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Dell Precision Mobile Workstation M60

Dell's pocket rocket puts most desktop workstations to shame By Charlie White
Dell Precision Workstation M60 reviewDell has released a workstation-class notebook that's built like a truck, looks like a gleaming aircraft, is exceedingly fast and powerful, and comes packed with components that were once only available on desktop workstations. Is it suitable for digital video editing, high end presentations and 3D graphics work? There's only one way to answer that three-part query: Yes, yes and yes. Here's our review.

Let's just start off with a bang: The Dell Precision Mobile Workstation M60, with prices starting at $2599, is without a doubt the most powerful and highly capable notebook computer that's ever graced the halls of the Midwest Test Facility. Dell sent us a fully loaded system that costs $4,925 at this writing, but wait a minute before you write that off as too expensive -- in this stratospheric arena of high-end notebookdom, you get what you pay for. Included in this package is the sharpest 15.4" wide aspect UXGA LCD I've ever seen, a 128MB NVIDIA Quadro FX Go700 graphics accelerator, 2 GB of 333MHz DDR-SDRAM, a 60GB 7200RPM disk (an industry first for a notebook, according to Dell), and all the USB 2.0 and FireWire connectivity you'll ever need. Also included is a 1.7GHz Pentium M processor, which at first glance might make you think it's underpowered. But don't just look at the clock speed on this baby. We put it through a variety of benchmark tests that confirm Dell's and Intel's assertions that this processor is faster than a 2.53 Pentium 4 chip. See the results later in this article.

Let's first look at why this notebook is so good for digital video editing on the go. For one thing, the screen boasts extremely high resolution -- at 1920x1200 it has the same rez as the spectacular Apple 23" HD Cinema Display. The only drawback I noticed with this extraordinary screen is that some text can look pretty small at this rarified resolution; even so, it's so sharp that even the tiniest objects on-screen are clearly visible. It's perfectly suited for stretching a wide editing timeline across it.

Another plus for this screen is its wide viewing angle -- the most expansive I've seen on an LCD. If you're collaborating with colleagues in your road-trip edit sessions or back at the office, all those gathered around it can see as clearly as those sitting immediately front-and-center. But a downside to this is, if you're working on a confidential document in an airplane seat, for instance, your seatmates will have a crystal-clear view of whatever you're doing, unlike with conventional notebooks with their typically narrow viewing angles. On the other hand, the M60 is ideal for plane trips because of a factor you might not have thought of, but Dell's designers did. The screen is 15.4 inches wide, with a 16:10 aspect ratio, and you might be thinking, hey, there are bigger notebook screens than that. But have you ever tried using a 17" notebook in one of today's minuscule economy-class airplane seats? Good luck getting the lid even halfway open. The 15.4" screen is at just about the limit for comfortable airplane use.

Back here on solid ground, a favorable attribute of this product that pros who are counting on this bauble for their livelihood is that Dell has gone through the trouble to get it certified by most of the digital video editing software manufacturers, along with CAD and 3D developers, too. What this means that when you plug this system in, you can be sure it's going to work with your favorite editing software like Avid, Adobe Premiere, Maya, AutoCAD and many more.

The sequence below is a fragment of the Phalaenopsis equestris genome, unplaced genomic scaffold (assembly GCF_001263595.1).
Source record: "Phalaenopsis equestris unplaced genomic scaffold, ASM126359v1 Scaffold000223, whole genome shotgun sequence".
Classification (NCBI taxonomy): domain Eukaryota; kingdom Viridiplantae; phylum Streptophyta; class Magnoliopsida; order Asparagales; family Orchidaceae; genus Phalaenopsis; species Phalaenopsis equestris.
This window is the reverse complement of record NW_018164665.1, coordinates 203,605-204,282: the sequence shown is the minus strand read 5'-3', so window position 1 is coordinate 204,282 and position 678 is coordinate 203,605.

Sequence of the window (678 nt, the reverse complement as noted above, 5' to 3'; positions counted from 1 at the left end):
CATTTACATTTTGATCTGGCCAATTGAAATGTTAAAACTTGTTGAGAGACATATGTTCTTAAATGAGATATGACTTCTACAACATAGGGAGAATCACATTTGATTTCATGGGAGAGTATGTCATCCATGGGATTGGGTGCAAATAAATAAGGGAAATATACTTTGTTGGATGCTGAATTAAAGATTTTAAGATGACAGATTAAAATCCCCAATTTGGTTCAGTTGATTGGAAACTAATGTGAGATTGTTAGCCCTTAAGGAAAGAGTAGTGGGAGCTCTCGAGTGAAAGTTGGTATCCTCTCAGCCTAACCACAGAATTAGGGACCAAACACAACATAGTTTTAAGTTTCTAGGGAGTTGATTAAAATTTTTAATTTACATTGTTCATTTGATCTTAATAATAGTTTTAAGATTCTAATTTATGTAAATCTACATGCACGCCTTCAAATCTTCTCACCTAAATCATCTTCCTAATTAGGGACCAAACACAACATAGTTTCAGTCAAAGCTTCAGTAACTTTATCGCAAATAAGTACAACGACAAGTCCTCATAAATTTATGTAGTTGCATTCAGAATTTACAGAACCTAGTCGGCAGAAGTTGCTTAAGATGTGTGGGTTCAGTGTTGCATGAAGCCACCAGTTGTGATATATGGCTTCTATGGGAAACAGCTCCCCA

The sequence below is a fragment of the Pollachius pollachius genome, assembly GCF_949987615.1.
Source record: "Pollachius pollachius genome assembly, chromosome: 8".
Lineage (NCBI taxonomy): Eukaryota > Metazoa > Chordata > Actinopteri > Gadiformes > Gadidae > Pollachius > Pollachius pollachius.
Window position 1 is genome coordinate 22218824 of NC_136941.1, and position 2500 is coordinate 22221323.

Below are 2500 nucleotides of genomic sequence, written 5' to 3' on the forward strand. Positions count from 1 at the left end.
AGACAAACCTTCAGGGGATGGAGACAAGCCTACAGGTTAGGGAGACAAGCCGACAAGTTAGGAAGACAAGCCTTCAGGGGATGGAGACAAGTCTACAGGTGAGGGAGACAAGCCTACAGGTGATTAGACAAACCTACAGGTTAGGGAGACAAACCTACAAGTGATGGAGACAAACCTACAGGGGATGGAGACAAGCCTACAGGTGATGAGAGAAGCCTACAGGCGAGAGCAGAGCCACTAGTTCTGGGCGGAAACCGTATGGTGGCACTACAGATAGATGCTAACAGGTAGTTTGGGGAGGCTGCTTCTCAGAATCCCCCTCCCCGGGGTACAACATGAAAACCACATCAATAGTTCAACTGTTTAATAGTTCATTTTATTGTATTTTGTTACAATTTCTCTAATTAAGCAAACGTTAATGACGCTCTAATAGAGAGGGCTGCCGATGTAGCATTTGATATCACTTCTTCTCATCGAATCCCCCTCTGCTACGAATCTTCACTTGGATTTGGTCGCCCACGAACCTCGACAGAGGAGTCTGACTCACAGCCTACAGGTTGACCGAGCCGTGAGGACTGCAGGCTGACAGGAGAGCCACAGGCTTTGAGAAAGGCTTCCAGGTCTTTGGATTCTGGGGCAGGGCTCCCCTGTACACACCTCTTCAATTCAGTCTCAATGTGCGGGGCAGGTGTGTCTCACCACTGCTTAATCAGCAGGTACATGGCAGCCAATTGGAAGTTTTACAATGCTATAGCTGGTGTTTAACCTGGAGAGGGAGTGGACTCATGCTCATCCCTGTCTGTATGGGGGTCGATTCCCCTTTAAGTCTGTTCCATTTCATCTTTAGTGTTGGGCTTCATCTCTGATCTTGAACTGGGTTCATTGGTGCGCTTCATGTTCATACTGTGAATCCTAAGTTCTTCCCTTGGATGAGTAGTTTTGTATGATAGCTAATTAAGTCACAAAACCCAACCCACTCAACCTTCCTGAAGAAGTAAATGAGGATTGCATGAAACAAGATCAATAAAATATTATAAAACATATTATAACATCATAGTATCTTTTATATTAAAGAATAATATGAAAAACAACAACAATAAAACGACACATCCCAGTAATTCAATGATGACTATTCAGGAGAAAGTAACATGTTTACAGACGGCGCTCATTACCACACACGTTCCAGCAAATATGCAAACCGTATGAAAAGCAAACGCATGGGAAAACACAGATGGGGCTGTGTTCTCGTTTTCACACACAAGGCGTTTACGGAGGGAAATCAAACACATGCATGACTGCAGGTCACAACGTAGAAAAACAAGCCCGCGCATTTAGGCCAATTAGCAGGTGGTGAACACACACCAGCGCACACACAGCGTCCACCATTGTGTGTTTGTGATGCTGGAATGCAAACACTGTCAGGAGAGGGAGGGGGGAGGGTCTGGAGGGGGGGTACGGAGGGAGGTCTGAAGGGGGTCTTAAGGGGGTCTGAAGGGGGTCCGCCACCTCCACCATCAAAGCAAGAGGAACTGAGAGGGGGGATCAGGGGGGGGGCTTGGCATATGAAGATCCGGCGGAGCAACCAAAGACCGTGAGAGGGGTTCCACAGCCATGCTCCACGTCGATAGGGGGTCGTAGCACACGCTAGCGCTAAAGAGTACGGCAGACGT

The most remarkable characteristic of the M60 is its performance. For digital video editing, you're sure not to encounter any dropped frames with this system, with its 7200RPM hard disk that we tested at a blistering 30MB/second read speed and 35MB/second write speed. We've never seen that kind of throughput in a notebook. Then, we ran our group of six Adobe After Effects benchmarks on the machine. Take a look at the table below and you'll see that the M60 easily beat Dell's 2.53GHz Precision Workstation 350. Yes indeed, the claim that this pocket rocket can outrun a 2.53GHz desktop is certainly on the money as far as After Effects rendering is concerned, which is perhaps the most processor-intensive workout most of us are likely to give a computer. Further confirming that speed claim are our Cinebench 2003 benchmark results, where the M60's 128MB NVIDIA Quadro FX Go700 graphics card proves it can run with the big boys, scoring a remarkable 2001 on the Hardware Open GL Cinebench test, easily beating last year's NVIDIA Quadro DCC 64MB workstation-class card on a 3.06GHz P4 box. By the way, if you'd like to see how your computer matches up to these numbers, the cross-platform Cinebench 2003 benchmark can be downloaded free from

Results in minutes: seconds

Apple Power Mac G4 Dual 1.25GHz with 1GB DDR RAM

Dell Precision Workstation 350
Intel P4 3.06 GHz,

Dell Precision Workstation 340
Intel P4 2.53GHz,

Dell Precision Mobile Workstation M60
Intel Pentium M 1.7GHz
2GB 333MHz RAM
1. After Effects: Simple Animation :14 :07 :10 :08
2. After Effects: Video Composite 1:25 :54 1:12 1:07
3. After Effects: Data Project 3:47 2:05 3:01 2:43
4. After Effects: Gambler :43 :29 :32 :31
5. After Effects: Source Shapes 7:06 4:14 5:54 5:33
6. After Effects: Virtual Set 8:15 4:24 8:42 5:54
CineBench 2003 Rendering Time (lower is better)   73.3 sec. 118.9 116.1 sec.
CineBench 2003 Rendering (CB-CPU score -- higher is better) 171 360 221 227

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Related Keywords:Dell, workstation-class notebook, desktop workstations, digital video editing, high end presentations, 3D graphics work, review, Dell Precision Mobile Workstation M60

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